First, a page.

December 3, 2021


Gavin Barrett is the founder and Chief Creative Officer of Barrett and Welsh in Toronto. Before advertising, Gavin worked as a door-to-door market researcher and pharmaceutical sales manager (not a euphemism). In pursuit of big ideas he nibbled on pigs' ears (not on a live pig at the time), rode an elephant in the Thai jungle (no elephants were hurt), and gambled in a Macau casino (was destroyed). His campaigns, which have run in 35 countries, have targeted Scotch-drinking businesswomen, male tailors of the Muslim faith, people trapped in planes, men who smoke Virginia Slims, car mechanics, and wedding planners. Gavin’s work has been brought to life on screen and page by Deepa Mehta, David Carson, Bruno Barbey, and Louis Ng. His poems can be found in Understan, his new book and in Penguin’s anthology of 14 contemporary Indian poets, Reasons for Belonging.

We asked the 2021 Advertising Awards judge to pick a recent project that he thought particularly “shone through.” His choice was personal and powerful: The Sikh Heritage Museum of Canada is a Canadian museum that celebrates the unique culture, history and legacy of Sikh Canadians.

What were some unique features of the campaign?

While most Sikhs are aware of this history, most non-Sikhs are not, and the Sikh Heritage Museum itself is not as widely known as it should be. This campaign took the museum to its audience, with historical exhibits disguised as advertising. Long copy and engaging digital and video content delivered rich, complex and often troubling stories to the museum’s audience. 

Like the story of the Komagata Maru, a ship with 337 Sikh immigrants (all British subjects) that was turned away from Vancouver in 1914, and sent back to India, where 19 were killed and 202 imprisoned by the British. 

Or the story of how RCMP Officer Baltej Singh battled for the right to serve in his turban and beard and won. Ads closed by reminding the audience why it is important to honour these stories: we must remember our past, so our presence endures. In doing so, we enrich Canada’s future.

What were the success stats or indicators?

The campaign was considered to be extremely successful by SHMC engagement benchmarks. Online engagement rates reached a high of 16%, and clickthrough rates hit 7.62—nearly 100 times the industry benchmark of 0.08. The campaign went on to win two awards at the 2020 Marketing Awards. When The Message covered the campaign, it validated all the pro-bono love that had been poured into the work.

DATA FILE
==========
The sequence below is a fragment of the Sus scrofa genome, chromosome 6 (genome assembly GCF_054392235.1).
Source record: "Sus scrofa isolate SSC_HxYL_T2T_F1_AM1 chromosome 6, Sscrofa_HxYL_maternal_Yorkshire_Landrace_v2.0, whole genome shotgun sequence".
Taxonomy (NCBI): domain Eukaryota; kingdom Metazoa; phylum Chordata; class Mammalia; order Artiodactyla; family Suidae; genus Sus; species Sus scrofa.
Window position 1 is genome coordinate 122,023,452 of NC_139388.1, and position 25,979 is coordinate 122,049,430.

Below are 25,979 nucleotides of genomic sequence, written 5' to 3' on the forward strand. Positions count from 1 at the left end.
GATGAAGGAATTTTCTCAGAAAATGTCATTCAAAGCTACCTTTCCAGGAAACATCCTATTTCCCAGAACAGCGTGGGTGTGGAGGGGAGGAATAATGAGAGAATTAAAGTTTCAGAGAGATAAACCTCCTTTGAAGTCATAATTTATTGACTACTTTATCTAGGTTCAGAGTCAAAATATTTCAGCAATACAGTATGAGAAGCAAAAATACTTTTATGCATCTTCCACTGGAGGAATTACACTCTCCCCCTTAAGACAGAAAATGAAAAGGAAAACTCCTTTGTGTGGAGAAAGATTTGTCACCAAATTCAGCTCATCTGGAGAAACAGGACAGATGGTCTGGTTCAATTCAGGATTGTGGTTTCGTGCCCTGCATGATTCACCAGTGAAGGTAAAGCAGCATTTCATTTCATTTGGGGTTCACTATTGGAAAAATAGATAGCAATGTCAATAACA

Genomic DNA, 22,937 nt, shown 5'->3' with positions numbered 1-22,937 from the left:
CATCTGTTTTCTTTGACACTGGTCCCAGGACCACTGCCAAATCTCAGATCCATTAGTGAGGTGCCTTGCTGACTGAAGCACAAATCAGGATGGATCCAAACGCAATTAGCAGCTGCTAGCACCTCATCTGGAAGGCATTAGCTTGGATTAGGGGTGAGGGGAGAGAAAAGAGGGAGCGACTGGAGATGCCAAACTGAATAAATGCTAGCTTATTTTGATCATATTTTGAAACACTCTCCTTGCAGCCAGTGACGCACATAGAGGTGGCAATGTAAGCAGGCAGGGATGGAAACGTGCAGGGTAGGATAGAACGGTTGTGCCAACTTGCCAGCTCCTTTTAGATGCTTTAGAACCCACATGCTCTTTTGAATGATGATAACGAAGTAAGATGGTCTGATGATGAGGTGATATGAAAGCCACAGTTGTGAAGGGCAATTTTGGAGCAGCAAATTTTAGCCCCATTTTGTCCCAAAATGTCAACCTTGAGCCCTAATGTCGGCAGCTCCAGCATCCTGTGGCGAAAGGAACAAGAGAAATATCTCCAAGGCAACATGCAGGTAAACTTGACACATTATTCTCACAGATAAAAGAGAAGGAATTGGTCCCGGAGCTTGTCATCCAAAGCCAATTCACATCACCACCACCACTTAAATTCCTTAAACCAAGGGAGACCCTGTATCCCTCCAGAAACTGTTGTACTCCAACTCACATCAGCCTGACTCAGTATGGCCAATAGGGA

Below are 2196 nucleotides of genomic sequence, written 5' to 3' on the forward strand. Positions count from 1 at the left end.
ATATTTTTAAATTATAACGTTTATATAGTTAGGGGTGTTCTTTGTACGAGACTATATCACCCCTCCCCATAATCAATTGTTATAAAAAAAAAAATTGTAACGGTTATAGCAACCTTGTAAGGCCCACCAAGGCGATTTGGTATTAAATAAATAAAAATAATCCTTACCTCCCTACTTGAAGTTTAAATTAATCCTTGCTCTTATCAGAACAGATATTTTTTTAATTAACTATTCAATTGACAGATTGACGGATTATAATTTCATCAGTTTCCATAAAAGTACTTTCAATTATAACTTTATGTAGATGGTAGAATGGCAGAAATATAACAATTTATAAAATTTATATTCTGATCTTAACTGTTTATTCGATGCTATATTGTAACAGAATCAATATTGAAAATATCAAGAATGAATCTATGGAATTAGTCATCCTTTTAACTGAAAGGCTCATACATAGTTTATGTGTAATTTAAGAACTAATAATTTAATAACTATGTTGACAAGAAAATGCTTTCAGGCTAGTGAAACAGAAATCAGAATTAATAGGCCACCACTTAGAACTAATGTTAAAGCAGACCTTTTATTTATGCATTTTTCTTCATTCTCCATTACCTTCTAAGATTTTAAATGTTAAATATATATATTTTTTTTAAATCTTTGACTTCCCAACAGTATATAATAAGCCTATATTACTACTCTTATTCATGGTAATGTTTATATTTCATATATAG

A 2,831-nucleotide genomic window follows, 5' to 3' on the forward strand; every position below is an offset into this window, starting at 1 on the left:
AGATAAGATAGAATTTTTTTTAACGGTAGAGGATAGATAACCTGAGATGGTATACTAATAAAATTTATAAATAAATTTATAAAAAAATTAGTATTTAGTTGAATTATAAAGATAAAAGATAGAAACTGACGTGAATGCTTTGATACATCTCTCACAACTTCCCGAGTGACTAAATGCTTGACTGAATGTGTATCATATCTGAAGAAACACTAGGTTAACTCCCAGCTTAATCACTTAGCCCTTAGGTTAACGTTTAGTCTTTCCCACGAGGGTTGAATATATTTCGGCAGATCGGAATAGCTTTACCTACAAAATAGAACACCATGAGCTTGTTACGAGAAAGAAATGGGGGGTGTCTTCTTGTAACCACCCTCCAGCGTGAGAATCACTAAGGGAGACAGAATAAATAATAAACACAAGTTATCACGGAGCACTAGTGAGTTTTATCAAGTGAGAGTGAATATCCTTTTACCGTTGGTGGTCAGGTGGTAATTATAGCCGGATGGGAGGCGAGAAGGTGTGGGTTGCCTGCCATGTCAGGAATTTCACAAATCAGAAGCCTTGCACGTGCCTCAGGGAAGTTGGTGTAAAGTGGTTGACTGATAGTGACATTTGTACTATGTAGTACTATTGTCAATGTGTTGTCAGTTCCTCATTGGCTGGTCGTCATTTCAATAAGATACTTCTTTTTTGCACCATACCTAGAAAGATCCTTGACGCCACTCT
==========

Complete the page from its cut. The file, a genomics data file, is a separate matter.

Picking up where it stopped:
Can you give us some "peeks" behind-the-scenes?

I was "working on vacation”: Writing copy, editing video and approving the creative produced by the rest of my team from a beach in Goa, India.

Passion carried this. Lived experience was invaluable—everyone on the team was South Asian and they felt every word and visual personally.

It was an incredible honour for my team to be able to interact directly with Baltej Singh. While the RCMP themselves were characteristically disinterested (my personal opinion) in supplying archival imagery and permissions, Mr Singh was incredibly supportive and supplied as many images as he could from his personal collection. 

The team have promised him we will gather over a Punjabi feast when he visits Toronto next.

Why is this particular project a fave?

Pardeep Singh Nagra, the executive director of the museum, is a legend in his own right—there’s even a movie about him, featuring Mickey Rourke. Pardeep is a DEI superhero in my books. It was a joy to work with a kindred spirit warrior like him.

Can you give us your opinion on what you think made this project a success?

Nothing makes work more authentic than when lived experience, cultural insight, incredible talent, and a believer-client intersect. The result is work that changes attitudes and eventually, lives. When this campaign was launched in early 2020 we had no idea what was about to happen. We did not know the pandemic was coming. We didn’t foresee the murders of George Floyd, Ahmaud Arbery, Breonna Wilson, and Ejaz Choudhury. This work brought back into the light the xenophobic, racist and, frequently, genocidal inflections in Canadian history at an incredibly important time. Yet, one year later, as we celebrated the settler holiday of Victoria Day in 2021 on May 24th, there were almost no mentions at all that the day before was the anniversary of the arrival of the Komagata Maru. So that success, that resonance, in a way, is a howl of pain. The tacit, systemic amnesia in Canada is a reason why this work has resonated: it speaks for those who continue to be lacerated by the whip of ongoing oppression.

It was a tremendous pleasure having Gavin on this year’s Advertising Awards jury and we can’t thank him enough for sharing his work for the SHMC. It is emblematic of how the skills honed in advertising can be used to enact and support meaningful change. To see more of Gavin’s work, follow him on Twitter here, Instagram here and LinkedIn here. Moreover, you can visit his personal website here and Barrett and Welsh’s site here.